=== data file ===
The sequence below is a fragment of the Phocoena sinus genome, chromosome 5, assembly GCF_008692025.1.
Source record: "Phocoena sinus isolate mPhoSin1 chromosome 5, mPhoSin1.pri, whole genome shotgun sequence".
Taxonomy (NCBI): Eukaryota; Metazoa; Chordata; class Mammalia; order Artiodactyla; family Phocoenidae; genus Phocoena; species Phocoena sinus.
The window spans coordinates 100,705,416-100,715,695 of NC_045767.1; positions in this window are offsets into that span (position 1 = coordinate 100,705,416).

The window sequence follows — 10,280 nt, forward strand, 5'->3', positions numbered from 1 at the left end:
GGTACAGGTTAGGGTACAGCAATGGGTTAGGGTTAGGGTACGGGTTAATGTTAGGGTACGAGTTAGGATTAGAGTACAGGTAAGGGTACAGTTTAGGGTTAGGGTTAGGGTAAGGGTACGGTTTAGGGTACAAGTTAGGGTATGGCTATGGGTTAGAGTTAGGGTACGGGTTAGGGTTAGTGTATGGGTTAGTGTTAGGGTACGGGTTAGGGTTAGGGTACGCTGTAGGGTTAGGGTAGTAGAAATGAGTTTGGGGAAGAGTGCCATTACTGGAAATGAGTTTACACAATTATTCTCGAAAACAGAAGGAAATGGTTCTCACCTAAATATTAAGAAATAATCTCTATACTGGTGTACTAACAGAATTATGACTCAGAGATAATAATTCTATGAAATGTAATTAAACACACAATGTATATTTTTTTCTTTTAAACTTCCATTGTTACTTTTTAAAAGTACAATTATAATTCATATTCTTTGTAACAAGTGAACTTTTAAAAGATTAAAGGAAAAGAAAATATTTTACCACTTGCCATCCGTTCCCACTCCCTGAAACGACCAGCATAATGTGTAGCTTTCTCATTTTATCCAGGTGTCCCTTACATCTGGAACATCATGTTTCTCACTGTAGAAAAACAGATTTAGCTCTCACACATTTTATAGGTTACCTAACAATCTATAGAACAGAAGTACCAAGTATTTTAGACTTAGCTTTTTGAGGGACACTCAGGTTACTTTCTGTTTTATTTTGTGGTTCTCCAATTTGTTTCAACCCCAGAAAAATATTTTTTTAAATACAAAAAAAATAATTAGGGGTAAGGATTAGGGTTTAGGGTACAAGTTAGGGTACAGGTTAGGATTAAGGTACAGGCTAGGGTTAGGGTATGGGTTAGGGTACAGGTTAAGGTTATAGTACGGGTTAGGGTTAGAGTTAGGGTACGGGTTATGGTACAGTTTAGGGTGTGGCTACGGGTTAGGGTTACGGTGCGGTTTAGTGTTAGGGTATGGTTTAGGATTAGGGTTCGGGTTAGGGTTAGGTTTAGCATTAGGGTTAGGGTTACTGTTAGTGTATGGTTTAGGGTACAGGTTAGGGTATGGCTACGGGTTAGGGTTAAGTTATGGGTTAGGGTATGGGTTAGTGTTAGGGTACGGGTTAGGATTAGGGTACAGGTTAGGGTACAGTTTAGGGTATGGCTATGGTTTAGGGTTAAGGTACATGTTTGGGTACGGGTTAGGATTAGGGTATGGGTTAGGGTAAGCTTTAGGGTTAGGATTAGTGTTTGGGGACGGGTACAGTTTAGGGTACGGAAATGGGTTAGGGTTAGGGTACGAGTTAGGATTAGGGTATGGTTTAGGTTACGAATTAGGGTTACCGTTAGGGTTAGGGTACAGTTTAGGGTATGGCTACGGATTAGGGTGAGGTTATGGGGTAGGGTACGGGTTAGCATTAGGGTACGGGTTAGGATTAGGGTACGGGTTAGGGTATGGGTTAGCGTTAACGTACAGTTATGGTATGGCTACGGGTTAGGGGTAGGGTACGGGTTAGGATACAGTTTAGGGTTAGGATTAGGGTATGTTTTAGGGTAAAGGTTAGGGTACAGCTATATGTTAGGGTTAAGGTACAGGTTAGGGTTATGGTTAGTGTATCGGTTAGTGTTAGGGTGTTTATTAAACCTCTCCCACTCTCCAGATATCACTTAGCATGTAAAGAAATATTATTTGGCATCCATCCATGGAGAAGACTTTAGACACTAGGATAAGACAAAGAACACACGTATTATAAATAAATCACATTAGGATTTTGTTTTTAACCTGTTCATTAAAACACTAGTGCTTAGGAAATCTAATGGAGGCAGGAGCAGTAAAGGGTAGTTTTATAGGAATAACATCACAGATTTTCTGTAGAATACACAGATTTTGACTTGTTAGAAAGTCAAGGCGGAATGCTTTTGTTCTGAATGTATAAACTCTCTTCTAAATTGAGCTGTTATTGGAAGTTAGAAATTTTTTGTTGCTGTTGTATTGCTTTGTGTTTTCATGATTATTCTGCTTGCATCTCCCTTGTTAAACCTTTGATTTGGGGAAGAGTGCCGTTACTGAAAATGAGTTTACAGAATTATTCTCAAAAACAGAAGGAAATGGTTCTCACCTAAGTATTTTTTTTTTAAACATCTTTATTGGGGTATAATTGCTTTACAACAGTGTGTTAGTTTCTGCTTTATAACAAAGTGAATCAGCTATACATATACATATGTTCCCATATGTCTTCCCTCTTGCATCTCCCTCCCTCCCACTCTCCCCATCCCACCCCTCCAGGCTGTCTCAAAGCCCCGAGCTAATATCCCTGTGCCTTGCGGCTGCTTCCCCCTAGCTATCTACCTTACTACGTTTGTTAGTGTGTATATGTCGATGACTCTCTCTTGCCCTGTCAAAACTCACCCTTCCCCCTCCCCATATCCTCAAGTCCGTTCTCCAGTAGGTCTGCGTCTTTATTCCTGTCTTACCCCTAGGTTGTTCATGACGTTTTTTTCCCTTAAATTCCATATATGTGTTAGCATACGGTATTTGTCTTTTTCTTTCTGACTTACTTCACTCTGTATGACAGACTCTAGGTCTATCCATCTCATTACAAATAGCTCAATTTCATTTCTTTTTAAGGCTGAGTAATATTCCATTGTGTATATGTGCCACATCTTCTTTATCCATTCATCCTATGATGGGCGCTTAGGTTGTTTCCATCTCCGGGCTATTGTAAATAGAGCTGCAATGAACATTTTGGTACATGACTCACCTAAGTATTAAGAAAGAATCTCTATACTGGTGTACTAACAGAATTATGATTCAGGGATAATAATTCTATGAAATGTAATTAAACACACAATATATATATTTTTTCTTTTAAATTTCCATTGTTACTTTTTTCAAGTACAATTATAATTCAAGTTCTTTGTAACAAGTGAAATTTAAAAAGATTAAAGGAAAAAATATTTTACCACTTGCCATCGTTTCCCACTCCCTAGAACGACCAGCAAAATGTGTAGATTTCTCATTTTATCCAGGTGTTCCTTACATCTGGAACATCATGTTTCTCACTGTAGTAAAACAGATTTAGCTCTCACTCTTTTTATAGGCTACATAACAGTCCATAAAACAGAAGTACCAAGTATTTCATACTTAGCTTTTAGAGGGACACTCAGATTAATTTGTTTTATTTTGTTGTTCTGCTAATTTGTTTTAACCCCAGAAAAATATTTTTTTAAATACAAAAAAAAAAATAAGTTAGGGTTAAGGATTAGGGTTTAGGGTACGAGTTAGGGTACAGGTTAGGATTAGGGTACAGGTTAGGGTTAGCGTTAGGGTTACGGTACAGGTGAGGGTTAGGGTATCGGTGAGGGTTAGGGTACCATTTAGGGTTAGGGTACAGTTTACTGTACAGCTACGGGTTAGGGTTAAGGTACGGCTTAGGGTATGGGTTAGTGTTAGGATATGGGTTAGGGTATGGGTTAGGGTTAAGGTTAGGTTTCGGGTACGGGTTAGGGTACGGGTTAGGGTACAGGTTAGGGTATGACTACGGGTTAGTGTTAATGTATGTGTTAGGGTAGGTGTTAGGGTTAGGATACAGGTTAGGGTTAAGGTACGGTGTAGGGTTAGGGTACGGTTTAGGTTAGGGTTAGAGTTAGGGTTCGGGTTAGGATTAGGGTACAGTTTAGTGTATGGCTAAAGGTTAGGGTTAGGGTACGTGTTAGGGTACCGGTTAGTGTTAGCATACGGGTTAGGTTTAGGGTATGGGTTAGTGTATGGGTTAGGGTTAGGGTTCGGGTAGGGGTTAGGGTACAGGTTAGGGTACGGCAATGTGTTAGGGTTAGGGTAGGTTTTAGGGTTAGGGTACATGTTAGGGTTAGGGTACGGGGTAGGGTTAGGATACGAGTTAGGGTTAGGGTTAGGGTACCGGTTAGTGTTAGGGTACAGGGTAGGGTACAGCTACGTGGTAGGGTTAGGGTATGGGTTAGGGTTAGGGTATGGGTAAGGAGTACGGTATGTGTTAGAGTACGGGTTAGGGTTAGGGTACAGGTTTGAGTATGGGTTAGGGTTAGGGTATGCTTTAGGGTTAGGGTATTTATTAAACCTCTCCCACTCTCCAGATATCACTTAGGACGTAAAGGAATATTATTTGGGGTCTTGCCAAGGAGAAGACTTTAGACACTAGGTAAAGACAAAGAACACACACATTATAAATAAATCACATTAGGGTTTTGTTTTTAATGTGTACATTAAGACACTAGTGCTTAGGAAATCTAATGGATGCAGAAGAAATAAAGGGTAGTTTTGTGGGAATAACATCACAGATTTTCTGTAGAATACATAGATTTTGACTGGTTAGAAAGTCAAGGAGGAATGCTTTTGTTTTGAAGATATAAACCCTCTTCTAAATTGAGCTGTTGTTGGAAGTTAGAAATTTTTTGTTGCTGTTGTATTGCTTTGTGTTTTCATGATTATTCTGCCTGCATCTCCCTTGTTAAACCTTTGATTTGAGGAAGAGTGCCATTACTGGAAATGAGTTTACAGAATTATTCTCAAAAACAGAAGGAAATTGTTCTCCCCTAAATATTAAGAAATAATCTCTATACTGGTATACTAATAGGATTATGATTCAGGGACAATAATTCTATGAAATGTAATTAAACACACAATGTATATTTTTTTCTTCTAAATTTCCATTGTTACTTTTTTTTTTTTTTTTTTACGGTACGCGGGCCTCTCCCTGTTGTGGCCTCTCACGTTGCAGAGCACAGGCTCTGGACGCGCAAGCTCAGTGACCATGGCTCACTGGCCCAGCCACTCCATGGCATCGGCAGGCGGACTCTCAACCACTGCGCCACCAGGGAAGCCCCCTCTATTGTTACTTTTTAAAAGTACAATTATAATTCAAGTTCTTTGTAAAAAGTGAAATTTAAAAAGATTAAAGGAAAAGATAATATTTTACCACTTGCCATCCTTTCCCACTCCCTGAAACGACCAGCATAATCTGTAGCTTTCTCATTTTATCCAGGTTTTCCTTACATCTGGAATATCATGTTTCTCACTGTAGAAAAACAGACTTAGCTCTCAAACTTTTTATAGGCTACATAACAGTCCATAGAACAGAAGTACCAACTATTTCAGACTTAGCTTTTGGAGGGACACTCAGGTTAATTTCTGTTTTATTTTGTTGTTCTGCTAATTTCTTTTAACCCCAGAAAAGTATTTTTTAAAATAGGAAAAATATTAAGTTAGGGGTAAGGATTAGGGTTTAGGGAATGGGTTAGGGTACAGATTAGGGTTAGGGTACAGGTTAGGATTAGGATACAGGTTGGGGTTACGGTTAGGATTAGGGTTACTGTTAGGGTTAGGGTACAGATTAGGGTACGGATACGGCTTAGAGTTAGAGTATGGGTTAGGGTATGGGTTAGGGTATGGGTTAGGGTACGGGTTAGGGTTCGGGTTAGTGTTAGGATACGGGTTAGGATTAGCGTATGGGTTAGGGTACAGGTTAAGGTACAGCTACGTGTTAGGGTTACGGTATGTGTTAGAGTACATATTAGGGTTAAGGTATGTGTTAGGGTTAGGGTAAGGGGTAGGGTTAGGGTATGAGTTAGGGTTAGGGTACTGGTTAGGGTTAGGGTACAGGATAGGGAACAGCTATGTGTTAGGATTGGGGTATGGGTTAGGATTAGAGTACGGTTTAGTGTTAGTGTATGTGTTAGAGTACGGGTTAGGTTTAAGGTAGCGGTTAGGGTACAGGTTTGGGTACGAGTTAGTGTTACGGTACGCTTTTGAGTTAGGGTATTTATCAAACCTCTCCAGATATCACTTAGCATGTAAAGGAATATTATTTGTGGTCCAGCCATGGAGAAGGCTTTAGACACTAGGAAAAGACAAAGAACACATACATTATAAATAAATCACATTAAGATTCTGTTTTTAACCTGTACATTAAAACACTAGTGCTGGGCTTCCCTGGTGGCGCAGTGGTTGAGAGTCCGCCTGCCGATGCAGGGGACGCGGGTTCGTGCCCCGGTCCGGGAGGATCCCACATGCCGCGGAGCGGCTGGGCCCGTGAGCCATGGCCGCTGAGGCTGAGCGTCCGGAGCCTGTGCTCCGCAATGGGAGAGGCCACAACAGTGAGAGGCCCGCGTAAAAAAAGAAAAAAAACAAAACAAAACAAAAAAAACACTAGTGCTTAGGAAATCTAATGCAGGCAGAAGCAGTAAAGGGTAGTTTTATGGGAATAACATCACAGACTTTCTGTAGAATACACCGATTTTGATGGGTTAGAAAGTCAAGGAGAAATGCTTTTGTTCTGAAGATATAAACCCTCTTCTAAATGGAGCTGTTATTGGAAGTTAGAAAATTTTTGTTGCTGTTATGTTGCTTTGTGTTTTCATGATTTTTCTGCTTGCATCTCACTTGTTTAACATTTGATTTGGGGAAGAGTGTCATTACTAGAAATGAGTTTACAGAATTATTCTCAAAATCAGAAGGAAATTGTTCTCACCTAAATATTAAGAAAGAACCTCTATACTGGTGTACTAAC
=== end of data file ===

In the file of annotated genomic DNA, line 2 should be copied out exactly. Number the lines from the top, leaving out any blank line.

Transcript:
Source record: "Phocoena sinus isolate mPhoSin1 chromosome 5, mPhoSin1.pri, whole genome shotgun sequence".